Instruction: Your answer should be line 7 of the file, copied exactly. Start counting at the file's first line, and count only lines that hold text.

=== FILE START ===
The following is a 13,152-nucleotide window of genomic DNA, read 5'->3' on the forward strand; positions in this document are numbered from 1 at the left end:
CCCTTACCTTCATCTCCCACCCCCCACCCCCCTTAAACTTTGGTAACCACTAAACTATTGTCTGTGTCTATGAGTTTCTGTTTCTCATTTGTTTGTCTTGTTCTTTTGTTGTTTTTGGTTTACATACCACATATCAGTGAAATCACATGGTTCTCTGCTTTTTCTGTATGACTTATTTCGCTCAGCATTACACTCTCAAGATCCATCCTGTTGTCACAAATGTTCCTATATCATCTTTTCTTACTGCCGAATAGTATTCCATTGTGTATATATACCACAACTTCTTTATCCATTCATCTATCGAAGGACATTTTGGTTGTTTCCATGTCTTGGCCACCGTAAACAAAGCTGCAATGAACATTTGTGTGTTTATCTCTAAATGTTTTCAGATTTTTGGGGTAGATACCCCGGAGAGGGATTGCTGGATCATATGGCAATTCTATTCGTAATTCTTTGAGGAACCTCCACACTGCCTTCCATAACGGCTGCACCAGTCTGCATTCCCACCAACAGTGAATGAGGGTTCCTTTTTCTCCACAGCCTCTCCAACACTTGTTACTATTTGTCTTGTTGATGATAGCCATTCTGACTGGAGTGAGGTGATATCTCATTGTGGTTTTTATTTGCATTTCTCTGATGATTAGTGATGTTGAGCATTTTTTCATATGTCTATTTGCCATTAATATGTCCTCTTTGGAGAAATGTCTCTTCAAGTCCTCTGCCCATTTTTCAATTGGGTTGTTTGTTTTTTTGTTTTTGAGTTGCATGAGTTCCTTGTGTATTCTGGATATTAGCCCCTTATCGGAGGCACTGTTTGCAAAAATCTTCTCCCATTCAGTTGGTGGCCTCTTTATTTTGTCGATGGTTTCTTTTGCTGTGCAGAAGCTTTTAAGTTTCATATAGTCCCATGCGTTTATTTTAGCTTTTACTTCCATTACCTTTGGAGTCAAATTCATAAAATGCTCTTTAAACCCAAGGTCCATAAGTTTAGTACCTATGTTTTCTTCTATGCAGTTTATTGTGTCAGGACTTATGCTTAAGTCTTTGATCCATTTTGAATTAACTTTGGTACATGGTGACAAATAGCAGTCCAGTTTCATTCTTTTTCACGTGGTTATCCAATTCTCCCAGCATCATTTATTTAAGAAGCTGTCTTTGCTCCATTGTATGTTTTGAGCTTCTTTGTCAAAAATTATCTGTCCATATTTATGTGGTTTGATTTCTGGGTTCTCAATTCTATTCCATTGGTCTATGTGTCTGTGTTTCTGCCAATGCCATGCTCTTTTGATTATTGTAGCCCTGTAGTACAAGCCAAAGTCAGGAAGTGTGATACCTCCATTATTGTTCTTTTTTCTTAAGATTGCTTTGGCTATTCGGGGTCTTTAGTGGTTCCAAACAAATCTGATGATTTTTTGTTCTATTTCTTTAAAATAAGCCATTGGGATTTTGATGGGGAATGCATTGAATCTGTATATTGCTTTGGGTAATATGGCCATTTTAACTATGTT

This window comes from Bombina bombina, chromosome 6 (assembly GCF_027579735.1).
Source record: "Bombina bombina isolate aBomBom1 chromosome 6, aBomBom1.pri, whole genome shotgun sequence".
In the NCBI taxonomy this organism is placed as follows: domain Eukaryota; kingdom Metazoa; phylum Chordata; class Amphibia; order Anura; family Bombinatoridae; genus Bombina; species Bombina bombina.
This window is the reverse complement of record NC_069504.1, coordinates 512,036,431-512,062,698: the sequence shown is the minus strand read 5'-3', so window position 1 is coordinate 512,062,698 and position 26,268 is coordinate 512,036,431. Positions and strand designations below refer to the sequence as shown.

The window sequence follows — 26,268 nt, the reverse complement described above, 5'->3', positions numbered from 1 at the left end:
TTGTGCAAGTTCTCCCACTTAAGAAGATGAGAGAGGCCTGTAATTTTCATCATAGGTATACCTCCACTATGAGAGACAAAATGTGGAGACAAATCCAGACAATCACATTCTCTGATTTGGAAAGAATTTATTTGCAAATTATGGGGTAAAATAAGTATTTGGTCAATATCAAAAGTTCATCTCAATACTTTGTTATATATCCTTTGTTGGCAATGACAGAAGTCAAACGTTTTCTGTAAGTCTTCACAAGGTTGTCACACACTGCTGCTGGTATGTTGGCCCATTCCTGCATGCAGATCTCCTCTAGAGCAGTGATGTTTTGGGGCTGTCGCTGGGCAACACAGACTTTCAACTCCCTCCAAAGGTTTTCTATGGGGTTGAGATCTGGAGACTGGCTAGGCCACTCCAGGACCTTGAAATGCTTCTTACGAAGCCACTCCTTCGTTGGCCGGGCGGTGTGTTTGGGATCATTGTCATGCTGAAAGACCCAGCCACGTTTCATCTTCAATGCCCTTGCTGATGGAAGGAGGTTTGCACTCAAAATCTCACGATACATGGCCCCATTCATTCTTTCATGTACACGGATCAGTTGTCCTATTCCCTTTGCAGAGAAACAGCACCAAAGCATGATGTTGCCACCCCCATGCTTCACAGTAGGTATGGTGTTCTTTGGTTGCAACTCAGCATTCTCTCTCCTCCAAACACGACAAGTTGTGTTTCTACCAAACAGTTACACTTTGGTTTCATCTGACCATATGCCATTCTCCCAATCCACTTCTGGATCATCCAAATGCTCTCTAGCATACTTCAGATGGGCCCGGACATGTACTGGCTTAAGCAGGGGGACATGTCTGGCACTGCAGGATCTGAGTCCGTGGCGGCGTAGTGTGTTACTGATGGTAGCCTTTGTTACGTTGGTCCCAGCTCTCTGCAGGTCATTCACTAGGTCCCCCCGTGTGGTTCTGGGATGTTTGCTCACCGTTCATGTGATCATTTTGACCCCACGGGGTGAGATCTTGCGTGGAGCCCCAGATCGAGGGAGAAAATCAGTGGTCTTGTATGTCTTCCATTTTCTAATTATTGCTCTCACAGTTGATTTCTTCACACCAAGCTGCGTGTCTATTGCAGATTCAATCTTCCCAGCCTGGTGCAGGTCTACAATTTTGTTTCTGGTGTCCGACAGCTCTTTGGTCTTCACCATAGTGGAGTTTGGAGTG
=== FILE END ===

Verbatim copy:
The window sequence follows — 26,268 nt, the reverse complement described above, 5'->3', positions numbered from 1 at the left end: